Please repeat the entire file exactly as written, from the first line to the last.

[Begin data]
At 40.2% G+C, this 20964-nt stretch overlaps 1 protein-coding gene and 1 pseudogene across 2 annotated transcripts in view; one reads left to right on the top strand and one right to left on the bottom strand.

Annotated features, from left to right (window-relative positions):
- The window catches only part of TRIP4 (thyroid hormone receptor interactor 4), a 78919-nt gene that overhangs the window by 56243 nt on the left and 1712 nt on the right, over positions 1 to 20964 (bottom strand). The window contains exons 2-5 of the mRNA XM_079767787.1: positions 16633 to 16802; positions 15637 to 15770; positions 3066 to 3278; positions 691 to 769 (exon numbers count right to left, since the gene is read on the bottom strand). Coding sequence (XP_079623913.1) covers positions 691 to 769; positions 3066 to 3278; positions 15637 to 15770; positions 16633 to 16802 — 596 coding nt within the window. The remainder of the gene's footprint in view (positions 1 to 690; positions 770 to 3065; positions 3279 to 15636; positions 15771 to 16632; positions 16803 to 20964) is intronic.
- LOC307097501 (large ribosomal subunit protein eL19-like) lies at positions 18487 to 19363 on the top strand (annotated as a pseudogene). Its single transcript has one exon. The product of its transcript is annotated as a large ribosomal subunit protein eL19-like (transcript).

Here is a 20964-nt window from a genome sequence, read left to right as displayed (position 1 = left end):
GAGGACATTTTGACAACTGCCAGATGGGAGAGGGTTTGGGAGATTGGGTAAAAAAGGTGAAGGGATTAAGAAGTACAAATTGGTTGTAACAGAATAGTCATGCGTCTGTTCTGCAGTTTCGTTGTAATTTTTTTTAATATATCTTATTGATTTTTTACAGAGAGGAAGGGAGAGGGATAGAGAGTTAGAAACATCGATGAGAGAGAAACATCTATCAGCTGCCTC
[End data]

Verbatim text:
At 40.2% G+C, this 20964-nt stretch overlaps 1 protein-coding gene and 1 pseudogene across 2 annotated transcripts in view; one reads left to right on the top strand and one right to left on the bottom strand.

Annotated features, from left to right (window-relative positions):
- The window catches only part of TRIP4 (thyroid hormone receptor interactor 4), a 78919-nt gene that overhangs the window by 56243 nt on the left and 1712 nt on the right, over positions 1 to 20964 (bottom strand). The window contains exons 2-5 of the mRNA XM_079767787.1: positions 16633 to 16802; positions 15637 to 15770; positions 3066 to 3278; positions 691 to 769 (exon numbers count right to left, since the gene is read on the bottom strand). Coding sequence (XP_079623913.1) covers positions 691 to 769; positions 3066 to 3278; positions 15637 to 15770; positions 16633 to 16802 — 596 coding nt within the window. The remainder of the gene's footprint in view (positions 1 to 690; positions 770 to 3065; positions 3279 to 15636; positions 15771 to 16632; positions 16803 to 20964) is intronic.
- LOC307097501 (large ribosomal subunit protein eL19-like) lies at positions 18487 to 19363 on the top strand (annotated as a pseudogene). Its single transcript has one exon. The product of its transcript is annotated as a large ribosomal subunit protein eL19-like (transcript).

Here is a 20964-nt window from a genome sequence, read left to right as displayed (position 1 = left end):
GAGGACATTTTGACAACTGCCAGATGGGAGAGGGTTTGGGAGATTGGGTAAAAAAGGTGAAGGGATTAAGAAGTACAAATTGGTTGTAACAGAATAGTCATGCGTCTGTTCTGCAGTTTCGTTGTAATTTTTTTTAATATATCTTATTGATTTTTTACAGAGAGGAAGGGAGAGGGATAGAGAGTTAGAAACATCGATGAGAGAGAAACATCTATCAGCTGCCTC